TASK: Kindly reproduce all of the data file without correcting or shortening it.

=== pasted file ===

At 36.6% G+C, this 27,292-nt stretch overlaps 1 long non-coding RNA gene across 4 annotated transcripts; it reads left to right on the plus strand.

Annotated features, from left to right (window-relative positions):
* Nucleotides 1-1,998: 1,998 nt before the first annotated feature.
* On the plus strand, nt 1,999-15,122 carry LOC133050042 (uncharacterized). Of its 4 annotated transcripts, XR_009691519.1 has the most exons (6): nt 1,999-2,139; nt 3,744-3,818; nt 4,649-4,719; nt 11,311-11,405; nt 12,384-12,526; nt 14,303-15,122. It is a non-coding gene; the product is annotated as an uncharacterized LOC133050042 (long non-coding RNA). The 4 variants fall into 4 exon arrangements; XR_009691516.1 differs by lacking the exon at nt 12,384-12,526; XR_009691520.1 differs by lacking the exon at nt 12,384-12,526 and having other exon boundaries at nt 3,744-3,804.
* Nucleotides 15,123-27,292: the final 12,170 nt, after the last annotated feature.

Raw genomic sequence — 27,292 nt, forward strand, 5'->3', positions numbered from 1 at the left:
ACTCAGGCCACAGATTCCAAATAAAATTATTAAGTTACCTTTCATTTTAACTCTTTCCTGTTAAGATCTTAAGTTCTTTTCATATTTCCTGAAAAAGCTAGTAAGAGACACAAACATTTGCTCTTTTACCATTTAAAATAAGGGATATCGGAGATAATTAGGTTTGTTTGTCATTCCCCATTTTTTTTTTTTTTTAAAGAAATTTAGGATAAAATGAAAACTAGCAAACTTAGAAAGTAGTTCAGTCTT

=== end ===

At 36.6% G+C, this 27,292-nt stretch overlaps 1 long non-coding RNA gene across 4 annotated transcripts; it reads left to right on the plus strand.

Annotated features, from left to right (window-relative positions):
* Nucleotides 1-1,998: 1,998 nt before the first annotated feature.
* On the plus strand, nt 1,999-15,122 carry LOC133050042 (uncharacterized). Of its 4 annotated transcripts, XR_009691519.1 has the most exons (6): nt 1,999-2,139; nt 3,744-3,818; nt 4,649-4,719; nt 11,311-11,405; nt 12,384-12,526; nt 14,303-15,122. It is a non-coding gene; the product is annotated as an uncharacterized LOC133050042 (long non-coding RNA). The 4 variants fall into 4 exon arrangements; XR_009691516.1 differs by lacking the exon at nt 12,384-12,526; XR_009691520.1 differs by lacking the exon at nt 12,384-12,526 and having other exon boundaries at nt 3,744-3,804.
* Nucleotides 15,123-27,292: the final 12,170 nt, after the last annotated feature.

Raw genomic sequence — 27,292 nt, forward strand, 5'->3', positions numbered from 1 at the left:
ACTCAGGCCACAGATTCCAAATAAAATTATTAAGTTACCTTTCATTTTAACTCTTTCCTGTTAAGATCTTAAGTTCTTTTCATATTTCCTGAAAAAGCTAGTAAGAGACACAAACATTTGCTCTTTTACCATTTAAAATAAGGGATATCGGAGATAATTAGGTTTGTTTGTCATTCCCCATTTTTTTTTTTTTTTAAAGAAATTTAGGATAAAATGAAAACTAGCAAACTTAGAAAGTAGTTCAGTCTT